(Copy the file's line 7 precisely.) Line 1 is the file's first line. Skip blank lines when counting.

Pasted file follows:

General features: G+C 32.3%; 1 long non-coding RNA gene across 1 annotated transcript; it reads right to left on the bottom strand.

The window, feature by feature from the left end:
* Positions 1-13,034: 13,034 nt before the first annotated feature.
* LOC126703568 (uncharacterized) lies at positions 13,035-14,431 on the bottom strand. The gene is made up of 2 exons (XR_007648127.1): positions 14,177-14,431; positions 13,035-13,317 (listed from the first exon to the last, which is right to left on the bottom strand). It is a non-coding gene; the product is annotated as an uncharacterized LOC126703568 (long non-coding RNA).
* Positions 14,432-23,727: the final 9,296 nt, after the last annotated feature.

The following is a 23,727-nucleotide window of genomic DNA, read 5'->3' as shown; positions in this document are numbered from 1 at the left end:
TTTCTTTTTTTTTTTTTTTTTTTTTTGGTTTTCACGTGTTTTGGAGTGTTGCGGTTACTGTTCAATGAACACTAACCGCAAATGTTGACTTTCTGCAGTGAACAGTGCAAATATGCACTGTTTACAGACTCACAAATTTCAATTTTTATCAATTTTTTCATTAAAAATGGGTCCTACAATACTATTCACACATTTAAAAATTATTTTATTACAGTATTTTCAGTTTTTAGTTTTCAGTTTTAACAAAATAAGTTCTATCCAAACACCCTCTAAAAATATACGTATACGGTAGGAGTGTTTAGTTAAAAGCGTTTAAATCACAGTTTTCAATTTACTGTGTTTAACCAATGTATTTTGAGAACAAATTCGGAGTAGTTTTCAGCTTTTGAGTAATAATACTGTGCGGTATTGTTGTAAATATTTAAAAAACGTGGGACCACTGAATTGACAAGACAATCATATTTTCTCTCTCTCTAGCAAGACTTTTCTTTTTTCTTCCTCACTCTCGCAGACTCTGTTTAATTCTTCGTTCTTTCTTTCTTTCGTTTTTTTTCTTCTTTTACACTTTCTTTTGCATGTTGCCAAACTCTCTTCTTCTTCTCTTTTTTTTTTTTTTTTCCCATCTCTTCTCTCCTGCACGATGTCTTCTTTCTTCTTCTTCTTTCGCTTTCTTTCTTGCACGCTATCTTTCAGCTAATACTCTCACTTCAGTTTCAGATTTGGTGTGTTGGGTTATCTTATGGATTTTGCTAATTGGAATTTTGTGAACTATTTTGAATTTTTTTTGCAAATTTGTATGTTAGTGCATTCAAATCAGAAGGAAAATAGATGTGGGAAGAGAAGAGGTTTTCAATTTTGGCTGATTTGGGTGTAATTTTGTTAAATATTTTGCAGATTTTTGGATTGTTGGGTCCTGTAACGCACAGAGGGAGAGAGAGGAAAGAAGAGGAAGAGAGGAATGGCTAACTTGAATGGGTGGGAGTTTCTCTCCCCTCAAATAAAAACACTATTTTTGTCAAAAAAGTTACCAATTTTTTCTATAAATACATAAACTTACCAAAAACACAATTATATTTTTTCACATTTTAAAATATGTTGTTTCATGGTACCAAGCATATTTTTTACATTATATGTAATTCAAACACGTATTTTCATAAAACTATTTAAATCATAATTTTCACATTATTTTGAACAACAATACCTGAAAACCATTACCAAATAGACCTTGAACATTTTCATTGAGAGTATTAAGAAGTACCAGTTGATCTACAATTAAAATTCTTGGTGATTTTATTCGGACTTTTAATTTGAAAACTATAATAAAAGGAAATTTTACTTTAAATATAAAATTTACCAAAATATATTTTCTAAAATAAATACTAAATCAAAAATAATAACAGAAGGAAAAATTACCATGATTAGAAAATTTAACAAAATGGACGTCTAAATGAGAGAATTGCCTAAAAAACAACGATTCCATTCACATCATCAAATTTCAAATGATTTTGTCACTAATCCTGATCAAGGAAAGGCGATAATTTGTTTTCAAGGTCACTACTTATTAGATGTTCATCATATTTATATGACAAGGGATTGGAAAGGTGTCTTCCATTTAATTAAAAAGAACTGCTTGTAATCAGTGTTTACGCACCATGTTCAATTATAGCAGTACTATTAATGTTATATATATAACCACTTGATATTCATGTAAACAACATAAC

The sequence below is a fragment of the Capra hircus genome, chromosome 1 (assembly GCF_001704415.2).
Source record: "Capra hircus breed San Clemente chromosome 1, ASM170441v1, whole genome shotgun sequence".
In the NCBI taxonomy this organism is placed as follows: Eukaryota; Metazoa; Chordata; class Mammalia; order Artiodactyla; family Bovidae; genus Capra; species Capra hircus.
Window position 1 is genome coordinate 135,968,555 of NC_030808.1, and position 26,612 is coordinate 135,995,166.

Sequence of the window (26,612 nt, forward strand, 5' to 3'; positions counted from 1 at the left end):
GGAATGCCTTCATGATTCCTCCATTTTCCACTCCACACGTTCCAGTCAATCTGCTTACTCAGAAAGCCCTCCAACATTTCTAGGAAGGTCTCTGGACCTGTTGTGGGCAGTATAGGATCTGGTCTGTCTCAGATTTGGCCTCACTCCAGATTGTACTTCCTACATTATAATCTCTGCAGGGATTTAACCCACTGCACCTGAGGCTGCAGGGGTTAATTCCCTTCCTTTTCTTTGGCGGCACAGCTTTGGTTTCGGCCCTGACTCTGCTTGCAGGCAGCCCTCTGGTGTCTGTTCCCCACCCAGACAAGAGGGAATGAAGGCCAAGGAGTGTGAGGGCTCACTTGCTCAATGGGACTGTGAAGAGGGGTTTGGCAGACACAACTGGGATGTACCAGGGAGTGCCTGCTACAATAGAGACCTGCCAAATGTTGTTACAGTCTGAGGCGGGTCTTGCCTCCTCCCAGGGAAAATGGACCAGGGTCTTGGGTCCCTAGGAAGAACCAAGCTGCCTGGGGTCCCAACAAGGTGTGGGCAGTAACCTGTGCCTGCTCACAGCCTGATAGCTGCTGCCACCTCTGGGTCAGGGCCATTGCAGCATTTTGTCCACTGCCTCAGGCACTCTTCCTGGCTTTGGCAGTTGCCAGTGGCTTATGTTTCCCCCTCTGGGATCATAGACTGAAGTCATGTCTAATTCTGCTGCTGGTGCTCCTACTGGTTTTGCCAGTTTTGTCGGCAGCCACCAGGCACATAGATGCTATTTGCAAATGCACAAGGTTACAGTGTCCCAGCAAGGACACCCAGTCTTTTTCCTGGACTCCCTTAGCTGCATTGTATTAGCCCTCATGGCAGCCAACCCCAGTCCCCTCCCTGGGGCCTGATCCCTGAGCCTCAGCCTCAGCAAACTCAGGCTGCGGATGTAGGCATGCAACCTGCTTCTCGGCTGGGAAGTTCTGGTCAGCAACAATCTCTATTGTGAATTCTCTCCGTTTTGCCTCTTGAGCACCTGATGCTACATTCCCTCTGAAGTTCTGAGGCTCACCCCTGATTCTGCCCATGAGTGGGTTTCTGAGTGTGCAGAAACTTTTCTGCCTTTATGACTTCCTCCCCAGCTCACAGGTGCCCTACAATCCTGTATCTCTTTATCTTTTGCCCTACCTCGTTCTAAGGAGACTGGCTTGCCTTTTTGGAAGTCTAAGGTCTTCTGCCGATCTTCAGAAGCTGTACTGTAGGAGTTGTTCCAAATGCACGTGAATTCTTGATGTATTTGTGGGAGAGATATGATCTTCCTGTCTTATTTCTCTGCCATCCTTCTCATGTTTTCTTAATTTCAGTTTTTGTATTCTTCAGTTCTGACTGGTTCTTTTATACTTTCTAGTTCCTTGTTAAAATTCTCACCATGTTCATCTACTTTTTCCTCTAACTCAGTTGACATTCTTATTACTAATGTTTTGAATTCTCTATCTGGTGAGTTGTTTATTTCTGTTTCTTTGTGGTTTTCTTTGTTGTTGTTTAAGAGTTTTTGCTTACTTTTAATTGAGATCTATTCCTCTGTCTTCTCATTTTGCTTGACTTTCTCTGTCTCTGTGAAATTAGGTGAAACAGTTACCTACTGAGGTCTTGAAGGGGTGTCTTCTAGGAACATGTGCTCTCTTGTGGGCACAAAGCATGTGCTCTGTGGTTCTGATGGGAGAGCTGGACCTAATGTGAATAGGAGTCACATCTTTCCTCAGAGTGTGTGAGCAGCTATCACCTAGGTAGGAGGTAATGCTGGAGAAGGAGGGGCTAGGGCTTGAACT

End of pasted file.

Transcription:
TTTCTTTTTTTTTTTTTTTTTTTTTTGGTTTTCACGTGTTTTGGAGTGTTGCGGTTACTGTTCAATGAACACTAACCGCAAATGTTGACTTTCTGCAGTGAACAGTGCAAATATGCACTGTTTACAGACTCACAAATTTCAATTTTTATCAATTTTTTCATTAAAAATGGGTCCTACAATACTATTCACACATTTAAAAATTATTTTATTACAGTATTTTCAGTTTTTAGTTTTCAGTTTTAACAAAATAAGTTCTATCCAAACACCCTCTAAAAATATACGTATACGGTAGGAGTGTTTAGTTAAAAGCGTTTAAATCACAGTTTTCAATTTACTGTGTTTAACCAATGTATTTTGAGAACAAATTCGGAGTAGTTTTCAGCTTTTGAGTAATAATACTGTGCGGTATTGTTGTAAATATTTAAAAAACGTGGGACCACTGAATTGACAAGACAATCATATTTTCTCTCTCTCTAGCAAGACTTTTCTTTTTTCTTCCTCACTCTCGCAGACTCTGTTTAATTCTTCGTTCTTTCTTTCTTTCGTTTTTTTTCTTCTTTTACACTTTCTTTTGCATGTTGCCAAACTCTCTTCTTCTTCTCTTTTTTTTTTTTTTTTCCCATCTCTTCTCTCCTGCACGATGTCTTCTTTCTTCTTCTTCTTTCGCTTTCTTTCTTGCACGCTATCTTTCAGCTAATACTCTCACTTCAGTTTCAGATTTGGTGTGTTGGGTTATCTTATGGATTTTGCTAATTGGAATTTTGTGAACTATTTTGAATTTTTTTTGCAAATTTGTATGTTAGTGCATTCAAATCAGAAGGAAAATAGATGTGGGAAGAGAAGAGGTTTTCAATTTTGGCTGATTTGGGTGTAATTTTGTTAAATATTTTGCAGATTTTTGGATTGTTGGGTCCTGTAACGCACAGAGGGAGAGAGAGGAAAGAAGAGGAAGAGAGGAATGGCTAACTTGAATGGGTGGGAGTTTCTCTCCCCTCAAATAAAAACACTATTTTTGTCAAAAAAGTTACCAATTTTTTCTATAAATACATAAACTTACCAAAAACACAATTATATTTTTTCACATTTTAAAATATGTTGTTTCATGGTACCAAGCATATTTTTTACATTATATGTAATTCAAACACGTATTTTCATAAAACTATTTAAATCATAATTTTCACATTATTTTGAACAACAATACCTGAAAACCATTACCAAATAGACCTTGAACATTTTCATTGAGAGTATTAAGAAGTACCAGTTGATCTACAATTAAAATTCTTGGTGATTTTATTCGGACTTTTAATTTGAAAACTATAATAAAAGGAAATTTTACTTTAAATATAAAATTTACCAAAATATATTTTCTAAAATAAATACTAAATCAAAAATAATAACAGAAGGAAAAATTACCATGATTAGAAAATTTAACAAAATGGACGTCTAAATGAGAGAATTGCCTAAAAAACAACGATTCCATTCACATCATCAAATTTCAAATGATTTTGTCACTAATCCTGATCAAGGAAAGGCGATAATTTGTTTTCAAGGTCACTACTTATTAGATGTTCATCATATTTATATGACAAGGGATTGGAAAGGTGTCTTCCATTTAATTAAAAAGAACTGCTTGTAATCAGTGTTTACGCACCATGTTCAATTATAGCAGTACTATTAATGTTATATATATAACCACTTGATATTCATGTAAACAACATAAC